Nov 092010
 

In the upper minors, there is no half system, which makes the 2010 Harrisburg Senators playoff run even more impressive. At the halfway mark, their record stood at 34-37, more than a dozen games back and in fourth place. Down the stretch, they would go 43-28 and shave that lead to five games to earn the Eastern League’s Western Division wild card, beating out Bowie and Akron by a game and two games respectively.

The Senators would lose to the eventual Eastern League champions, the Altoona Curve — a team that featured several players with playoff experience in winning the 2009 Carolina League championship with the Lynchburg Hillcats. Like Potomac, this team gelled at just the right time, and got some significant help with the addition of two starters — Ryan Tatusko and Tanner — that would become known as “The Guz Two” because they were acquired from Texas in the Christian Guzman trade.

You know the drill: Let’s look at how the Senators compared to the Eastern League…

HITTING

TEAM AB R H HR BB SO AVG OBP SLG GPA SB
Harrisburg 4726 598 1188 121 398 948 .251 .314 .390 .239 86
Lg. Avg. 4755 656 1232 113 470 1008 .259 .332 .397 .249 97

Italics = League Trailer

PITCHING

TEAM IP ERA R/G WHIP HR BB SO H/9IP BB/9IP K/9IP K/BB
Harrisburg 1252.0 3.51 3.94 1.255 102 400 1108 8.4 2.9 8.0 2.77
Lg. Avg. 1244.0 4.21 4.63 1.370 113 470 1008 8.9 3.4 7.3 2.14

Bold = League Leader

As we just saw from our most recent World Champions, great pitching can carry mediocre-to-poor hitting and the Senators were no different. Offensively, the Sens were in the bottom third of the league for runs scored, hits, doubles, RBI, SBs, walks, OBP, and SLG percentage. They were middle of the pack for HRs and triples, and surprisingly for a team that was dead-last in BBs, they stuck out the third-fewest.

What this team could do well, however, was pitch. They managed to lead the league in ERA despite their #2 pitcher (in terms of IP, of course) sporting a 5.80 ERA. Seven of the Top 16 pitchers had ERAs below 3.00. As you can see from the bolded categories, they led the league in some of the most important ones: runs allowed, earned runs allowed, and ratio, and were second in baserunners allowed (WHIP) and walks, and third in strikeouts. In fact, we almost had a microcosm of Harrisburg vs. the Eastern League on the same staff, with Jeff Mandel as the former and Jason Jones as the latter.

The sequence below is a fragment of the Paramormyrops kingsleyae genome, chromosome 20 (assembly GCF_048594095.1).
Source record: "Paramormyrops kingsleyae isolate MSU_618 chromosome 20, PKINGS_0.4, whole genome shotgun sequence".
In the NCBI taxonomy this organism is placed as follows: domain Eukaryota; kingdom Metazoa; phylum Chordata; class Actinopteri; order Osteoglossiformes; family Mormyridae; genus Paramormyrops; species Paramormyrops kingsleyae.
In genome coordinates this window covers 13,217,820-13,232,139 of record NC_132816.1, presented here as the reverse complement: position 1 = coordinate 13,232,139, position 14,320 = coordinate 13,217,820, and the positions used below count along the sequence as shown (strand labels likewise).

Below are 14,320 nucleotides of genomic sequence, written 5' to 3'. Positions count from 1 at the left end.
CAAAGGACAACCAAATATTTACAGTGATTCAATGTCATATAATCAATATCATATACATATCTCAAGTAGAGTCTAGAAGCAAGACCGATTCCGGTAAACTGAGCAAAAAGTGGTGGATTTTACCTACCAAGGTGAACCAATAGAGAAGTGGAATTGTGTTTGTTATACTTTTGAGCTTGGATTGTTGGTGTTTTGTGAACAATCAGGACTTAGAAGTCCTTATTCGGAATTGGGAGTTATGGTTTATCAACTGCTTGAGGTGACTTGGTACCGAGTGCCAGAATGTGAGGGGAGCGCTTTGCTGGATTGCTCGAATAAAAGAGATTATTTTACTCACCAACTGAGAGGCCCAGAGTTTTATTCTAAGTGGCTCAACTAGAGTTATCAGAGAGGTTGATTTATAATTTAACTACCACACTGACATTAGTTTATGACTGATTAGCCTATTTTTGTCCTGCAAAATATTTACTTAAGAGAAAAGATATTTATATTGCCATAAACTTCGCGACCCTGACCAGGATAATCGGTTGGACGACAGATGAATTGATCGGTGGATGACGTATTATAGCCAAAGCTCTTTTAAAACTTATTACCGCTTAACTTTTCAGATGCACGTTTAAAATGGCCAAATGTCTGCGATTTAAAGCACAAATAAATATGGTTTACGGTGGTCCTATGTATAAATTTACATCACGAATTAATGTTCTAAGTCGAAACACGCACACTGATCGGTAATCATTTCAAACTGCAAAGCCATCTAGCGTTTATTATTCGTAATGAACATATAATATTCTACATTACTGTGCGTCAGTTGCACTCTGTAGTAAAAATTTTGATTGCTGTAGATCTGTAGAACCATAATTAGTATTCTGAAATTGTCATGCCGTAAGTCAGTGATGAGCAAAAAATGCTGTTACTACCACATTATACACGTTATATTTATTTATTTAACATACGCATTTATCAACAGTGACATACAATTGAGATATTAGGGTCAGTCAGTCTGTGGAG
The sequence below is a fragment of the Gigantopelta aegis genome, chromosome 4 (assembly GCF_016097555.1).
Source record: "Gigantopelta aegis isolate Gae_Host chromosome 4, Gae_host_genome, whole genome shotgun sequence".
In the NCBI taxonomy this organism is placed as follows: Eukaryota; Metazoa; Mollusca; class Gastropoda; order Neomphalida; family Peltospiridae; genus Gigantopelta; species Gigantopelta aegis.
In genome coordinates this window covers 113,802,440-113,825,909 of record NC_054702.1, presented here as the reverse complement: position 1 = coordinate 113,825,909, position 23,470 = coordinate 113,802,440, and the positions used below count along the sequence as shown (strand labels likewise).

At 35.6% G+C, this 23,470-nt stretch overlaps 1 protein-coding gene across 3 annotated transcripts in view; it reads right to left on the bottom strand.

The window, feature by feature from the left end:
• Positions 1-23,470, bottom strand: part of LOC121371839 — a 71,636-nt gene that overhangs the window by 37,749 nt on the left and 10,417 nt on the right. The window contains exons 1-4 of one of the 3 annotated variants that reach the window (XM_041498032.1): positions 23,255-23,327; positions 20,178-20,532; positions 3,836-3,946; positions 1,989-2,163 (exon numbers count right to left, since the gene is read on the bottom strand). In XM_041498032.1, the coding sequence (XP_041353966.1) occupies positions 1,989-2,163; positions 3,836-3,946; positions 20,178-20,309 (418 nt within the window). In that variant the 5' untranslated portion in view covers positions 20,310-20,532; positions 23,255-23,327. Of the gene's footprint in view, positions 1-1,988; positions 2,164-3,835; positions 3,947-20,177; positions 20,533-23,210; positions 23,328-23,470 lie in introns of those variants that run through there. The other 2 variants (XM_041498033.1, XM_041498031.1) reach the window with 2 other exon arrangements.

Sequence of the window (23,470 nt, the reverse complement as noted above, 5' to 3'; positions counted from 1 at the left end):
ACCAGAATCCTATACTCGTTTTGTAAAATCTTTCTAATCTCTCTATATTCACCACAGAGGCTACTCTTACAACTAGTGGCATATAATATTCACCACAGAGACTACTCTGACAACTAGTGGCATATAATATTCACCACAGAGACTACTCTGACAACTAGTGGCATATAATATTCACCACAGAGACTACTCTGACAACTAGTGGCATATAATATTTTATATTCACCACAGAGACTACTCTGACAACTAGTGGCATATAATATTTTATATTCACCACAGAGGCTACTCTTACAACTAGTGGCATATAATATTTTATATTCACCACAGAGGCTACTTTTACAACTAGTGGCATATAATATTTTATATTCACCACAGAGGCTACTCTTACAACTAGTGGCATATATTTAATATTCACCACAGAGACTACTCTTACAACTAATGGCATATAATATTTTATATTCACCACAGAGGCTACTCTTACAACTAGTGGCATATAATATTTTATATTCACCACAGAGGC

In terms of batters, the stalwarts of the 2009 Potomac Nationals — Chris Marrero, Danny Espinosa and Jesus Valdez — were the top three batters in terms of plate appearances, runs, and RBIs. But beyond that it was the usual mix of formers, might-haves, were-it-nots (whatever euphemism you’d prefer for the “other guys” on the team) that were complementary parts, of which the best can be said is that they played league-average defense, with the exception of the catchers, who led the league in baserunners caught and worked with the pitchers to tie for the fewest stolen bases allowed.

As in previous season reviews, let’s look at the Top 16 (in terms of Plate Appearances or Innings Pitched) which puts the cutoff at 100PA and 32⅓ IP. The full team statistics can be found here.

Name Age Position(s) G @ Pos Fld% Err PA GPA
Chris Marrero 21 1B 129 .984 18 577 .270
Jesus Valdez 25 RF/LF 67/58 .990 2 569 .242
Danny Espinosa 23 SS 98 .964 15 434 .266
Brad Coon 27 CF 107 .996 1 413 .232
Michael Martinez 27 2B/OF/SS 83/17/3 .969 14 387 .234
Marvin Lowrance 25 LF 61 .978 2 357 .283
Jhontan Solano 24 C 89 .993 5 345 .225
Tim Pahuta 27 3B/1B 50/12 .956 9 303 .208
Edgardo Baez 24 RF/CF/LF 52/22/7 .983 3 300 .235
Josh Johnson 24 SS/2B/3B 35/19/17 .977 6 258 .280
Ofilio Castro 26 3B/2B 57/10 .981 3 225 .197
Adam Fox 28 3B/2B/LF 36/5/1 .875 13 171 .175
Leonard Davis 26 OF/IF 27/8 .952 4 123 .243
Steve Lombardozzi 21 2B 27 .971 3 118 .299
Sean Rooney 24 C 30 .982 14 109 .165
Devin Ivany 27 C/1B 24/1 .988 3 100 .297

Believe it or not, the average age of the batters (24.7) wasn’t that far off from the league average (24.3) nor were they the oldest in the league. With three 22-year-olds (Norris, Lombardozzi, and Burgess) expected to begin the season in 2011, that number may trend downward unless more than one of them gets the bump to Syracuse. Just six of these sixteen were above the league-average for GPA, as you’d expect for team as a whole being in the bottom third of the league. But the good news was the pitching…

PLAYER AGE G/GS W-L, SV ERA IP H BB SO WHIP HBP WP
Tom Milone 23 27/27 12-5 2.85 158 161 23 155 1.165 4 7
Aaron Thompson 23 26/26 4-13, 0 5.80 136⅔ 164 53 95 1.588 5 5
Andrew Kown 27 15/15 6-4, 0 3.83 84⅔ 83 19 47 1.205 3 1
Hassan Pena 25 48/0 2-2, 1 4.29 71⅓ 73 30 64 1.444 6 8
Rafael Martin 26 21/14 5-4, 0 3.61 67⅓ 55 26 58 1.203 1 6
Cole Kimball 24 38/10 5-1, 12 2.33 54 33 31 75 1.185 5 13
Jack Spradlin 25 39/1 1-1, 1 4.09 50⅔ 51 18 49 1.362 4 2
Adam Carr 26 36/0 6-1, 5 3.04 50⅓ 43 14 48 1.132 1 3
Chuck James 28 21/2 8-0, 2 1.59 45⅓ 28 7 50 0.772 6 3
Erik Arnesen 26 13/5 2-2, 2 2.81 41⅔ 36 7 35 1.032 1 1
John Lannan 25 7/7 1-4, 0 4.20 40⅔ 49 10 28 1.451 4 0
Jeff Mandel 25 7/7 1-4, 0 3.82 40 37 13 27 1.250 2 1
Brad Peacock 22 7/7 2-2, 0 4.66 38⅔ 33 22 30 1.422 0 0
Ryan Tatusko 25 6/6 3-1, 0 1.72 36⅔ 30 13 36 1.173 1 1
Tanner Roark 23 6/6 1-1, 0 2.50 36 35 9 33 1.222 0 0
Ross Detwiler 24 7/7 2-2, 0 2.48 32⅔ 38 7 31 1.378 2 1

There’s not much that I haven’t said already about the top dog on the pitching staff, Tom Milone. I’ll be looking forward to seeing how Sickels, BA, and the scouts at MLBA rate him this time around, now that he’s put up the numbers at the level that commands attention outside the prospect universe. Aaron Thompson was his counterweight in terms of affecting the team’s numbers as a group, and is likely to repeat this level in ’11, along with Brad Peacock and Tanner Roark.